On Friday, U.S. Senator Joe Manchin III left open the prospect of Congress passing significant climate legislation this year, denying reports he had abandoned the effort by pulling out of talks with leaders.
The reports have brought a flood of criticism to Manchin from other members of Congress, who say the very survival of the planet is at stake.
Manchin, a moderate Democrat from West Virginia, is attracting unusual national attention for his remarks as he is at the center of his party’s negotiations on a major spending bill and represents a crucial vote in the equally divided Senate.
On a West Virginia radio station talk show on Friday, Manchin said he told Senate Majority Leader Chuck Schumer that after the June consumer price index increased by 9.1%, he wanted to wait to see July inflation figures and Federal Reserve interest rates before deciding which clean energy programs and fiscal changes he might support.
“Let’s wait for this to come out to know that we’re on a path that won’t be incendiary to add more to inflation,” Manchin told Schumer, a New York Democrat.
“Inflation absolutely kills many, many people… Can’t we wait to make sure we don’t do anything to add to that?”
Schumer “took it as ‘no,’ I guess and came out with this big thing last night,” Manchin told Hoppy Kercheval, the host of Metronews Talkline radio show in West Virginia.
The New York Democrat or someone close to him then told the Washington Post that the talks were dead, Manchin suggested.
The Post published a story On Thursday night, Manchin told Democratic leaders he would not support new climate programs or raise taxes on the wealthy.
Manchin appeared surprised by the Washington Post report, saying during a 15-minute interview with Kercheval that Schumer’s team knew where the West Virginian stood and that the sides had made major progress over the past few months.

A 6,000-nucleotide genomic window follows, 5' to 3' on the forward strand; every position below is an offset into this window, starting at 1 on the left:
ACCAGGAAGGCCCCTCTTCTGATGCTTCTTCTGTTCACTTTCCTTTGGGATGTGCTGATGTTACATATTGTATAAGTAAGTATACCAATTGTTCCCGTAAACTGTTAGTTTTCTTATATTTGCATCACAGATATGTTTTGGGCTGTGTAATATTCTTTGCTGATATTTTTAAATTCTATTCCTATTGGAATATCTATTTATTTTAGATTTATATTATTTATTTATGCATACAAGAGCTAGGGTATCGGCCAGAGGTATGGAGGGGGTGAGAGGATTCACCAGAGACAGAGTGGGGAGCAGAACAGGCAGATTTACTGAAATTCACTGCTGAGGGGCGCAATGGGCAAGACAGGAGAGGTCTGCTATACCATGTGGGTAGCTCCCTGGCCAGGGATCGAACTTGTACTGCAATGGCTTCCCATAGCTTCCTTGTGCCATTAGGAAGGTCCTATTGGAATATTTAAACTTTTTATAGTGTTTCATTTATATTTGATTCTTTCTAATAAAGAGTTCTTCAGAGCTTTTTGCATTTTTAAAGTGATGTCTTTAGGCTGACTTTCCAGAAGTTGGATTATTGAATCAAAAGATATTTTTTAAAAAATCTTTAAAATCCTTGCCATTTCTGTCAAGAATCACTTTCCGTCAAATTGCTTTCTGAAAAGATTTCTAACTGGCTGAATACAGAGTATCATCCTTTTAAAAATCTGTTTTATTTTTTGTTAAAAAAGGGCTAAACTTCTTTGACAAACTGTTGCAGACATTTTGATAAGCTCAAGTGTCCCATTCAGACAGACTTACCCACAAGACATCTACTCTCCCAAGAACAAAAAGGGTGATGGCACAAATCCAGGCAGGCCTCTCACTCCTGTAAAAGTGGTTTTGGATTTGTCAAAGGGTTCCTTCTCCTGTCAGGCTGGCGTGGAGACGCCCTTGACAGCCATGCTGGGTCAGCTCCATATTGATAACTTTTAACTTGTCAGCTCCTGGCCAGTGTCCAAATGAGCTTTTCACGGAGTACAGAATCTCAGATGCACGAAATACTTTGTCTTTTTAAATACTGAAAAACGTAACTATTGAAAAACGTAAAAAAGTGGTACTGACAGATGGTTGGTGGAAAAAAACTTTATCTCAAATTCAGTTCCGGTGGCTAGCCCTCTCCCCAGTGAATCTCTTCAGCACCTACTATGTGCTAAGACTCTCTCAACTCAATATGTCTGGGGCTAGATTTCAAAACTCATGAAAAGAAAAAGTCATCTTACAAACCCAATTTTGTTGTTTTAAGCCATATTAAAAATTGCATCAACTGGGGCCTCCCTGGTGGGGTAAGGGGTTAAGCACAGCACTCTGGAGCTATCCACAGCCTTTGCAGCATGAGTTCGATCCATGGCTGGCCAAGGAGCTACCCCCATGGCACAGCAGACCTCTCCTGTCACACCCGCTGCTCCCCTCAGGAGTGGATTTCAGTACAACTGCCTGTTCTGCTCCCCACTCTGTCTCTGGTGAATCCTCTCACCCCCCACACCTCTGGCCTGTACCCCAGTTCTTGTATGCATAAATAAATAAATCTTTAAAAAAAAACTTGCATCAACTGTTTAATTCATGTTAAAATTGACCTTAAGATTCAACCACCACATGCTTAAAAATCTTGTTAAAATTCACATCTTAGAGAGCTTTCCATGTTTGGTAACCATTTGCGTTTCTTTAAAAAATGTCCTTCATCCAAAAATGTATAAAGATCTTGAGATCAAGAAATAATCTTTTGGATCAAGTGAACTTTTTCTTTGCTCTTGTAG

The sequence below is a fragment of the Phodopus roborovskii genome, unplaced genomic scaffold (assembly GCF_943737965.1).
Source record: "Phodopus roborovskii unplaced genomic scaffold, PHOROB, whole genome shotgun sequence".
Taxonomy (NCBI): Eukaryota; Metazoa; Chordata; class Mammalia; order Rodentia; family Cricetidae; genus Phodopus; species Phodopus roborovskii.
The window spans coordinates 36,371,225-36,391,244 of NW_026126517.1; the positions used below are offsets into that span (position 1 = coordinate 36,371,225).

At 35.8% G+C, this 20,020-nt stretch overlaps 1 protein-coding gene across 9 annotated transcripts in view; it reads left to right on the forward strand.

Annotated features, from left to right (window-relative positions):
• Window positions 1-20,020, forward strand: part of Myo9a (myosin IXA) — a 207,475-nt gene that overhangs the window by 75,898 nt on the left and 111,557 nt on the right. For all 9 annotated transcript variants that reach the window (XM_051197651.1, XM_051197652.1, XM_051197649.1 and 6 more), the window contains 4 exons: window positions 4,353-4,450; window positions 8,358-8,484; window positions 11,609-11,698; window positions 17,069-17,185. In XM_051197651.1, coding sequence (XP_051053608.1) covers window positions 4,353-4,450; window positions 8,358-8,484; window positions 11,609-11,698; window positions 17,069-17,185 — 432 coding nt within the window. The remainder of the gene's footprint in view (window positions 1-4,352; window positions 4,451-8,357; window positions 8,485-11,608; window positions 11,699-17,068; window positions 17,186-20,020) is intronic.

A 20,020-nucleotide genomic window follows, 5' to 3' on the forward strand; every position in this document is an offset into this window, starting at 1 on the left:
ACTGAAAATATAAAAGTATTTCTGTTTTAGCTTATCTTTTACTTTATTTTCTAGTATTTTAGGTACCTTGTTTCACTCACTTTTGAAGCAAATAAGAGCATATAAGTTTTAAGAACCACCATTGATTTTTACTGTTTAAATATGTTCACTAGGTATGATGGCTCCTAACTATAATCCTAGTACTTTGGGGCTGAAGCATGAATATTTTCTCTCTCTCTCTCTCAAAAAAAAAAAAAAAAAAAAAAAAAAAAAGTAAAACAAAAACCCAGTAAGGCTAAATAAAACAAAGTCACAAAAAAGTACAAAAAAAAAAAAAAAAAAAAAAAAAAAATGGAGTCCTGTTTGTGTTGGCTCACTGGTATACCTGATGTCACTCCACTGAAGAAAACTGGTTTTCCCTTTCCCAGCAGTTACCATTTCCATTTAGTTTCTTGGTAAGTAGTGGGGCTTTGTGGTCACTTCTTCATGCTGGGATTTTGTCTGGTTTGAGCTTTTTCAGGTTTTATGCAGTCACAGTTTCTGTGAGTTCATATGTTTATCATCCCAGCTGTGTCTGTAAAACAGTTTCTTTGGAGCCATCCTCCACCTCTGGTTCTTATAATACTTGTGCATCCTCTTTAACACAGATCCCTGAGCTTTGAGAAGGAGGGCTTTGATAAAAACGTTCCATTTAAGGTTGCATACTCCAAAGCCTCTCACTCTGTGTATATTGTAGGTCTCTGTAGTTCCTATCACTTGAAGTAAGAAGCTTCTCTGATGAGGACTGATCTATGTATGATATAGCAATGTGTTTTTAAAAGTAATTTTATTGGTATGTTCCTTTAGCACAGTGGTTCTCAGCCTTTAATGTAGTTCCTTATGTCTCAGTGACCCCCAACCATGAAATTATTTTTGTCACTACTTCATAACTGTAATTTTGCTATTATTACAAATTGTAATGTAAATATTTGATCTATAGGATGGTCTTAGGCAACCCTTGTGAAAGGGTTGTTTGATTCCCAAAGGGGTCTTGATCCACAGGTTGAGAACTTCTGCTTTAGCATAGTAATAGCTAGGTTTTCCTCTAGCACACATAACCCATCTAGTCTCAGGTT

He appeared to view the leak as a bargaining ploy, dismissing the conclusion that talks were over or even seriously delayed.
“I don’t stop,” he said. “It’s rhetoric. I’ve been through this all my life, politically. I’ve never seen it at this level…thinking they’re going to put all this pressure on me. I’m where I’ve been. I wouldn’t put that on my staff, I wouldn’t put that on myself if I wasn’t sincere.
Manchin said Schumer wants agreement by the end of July on a budget reconciliation bill — a legislative tool that would allow Senate Democrats to pass legislation with a simple majority vote, which they would win with Vice President Kamala Harris breaking a tie. Inflation figures for July will not be released until August, when the Senate is suspended for a month.
Manchin also set Sept. 30 as the deadline for reaching agreement on a spending bill, making the chamber’s four-week session in September a crucial time.
This tight deadline was not an obstacle, he said on Friday.
“We could come back on September 1 and pass this legislation,” he said. “If it’s a good bill.”
Manchin said he thought he was “close” to a deal with Schumer.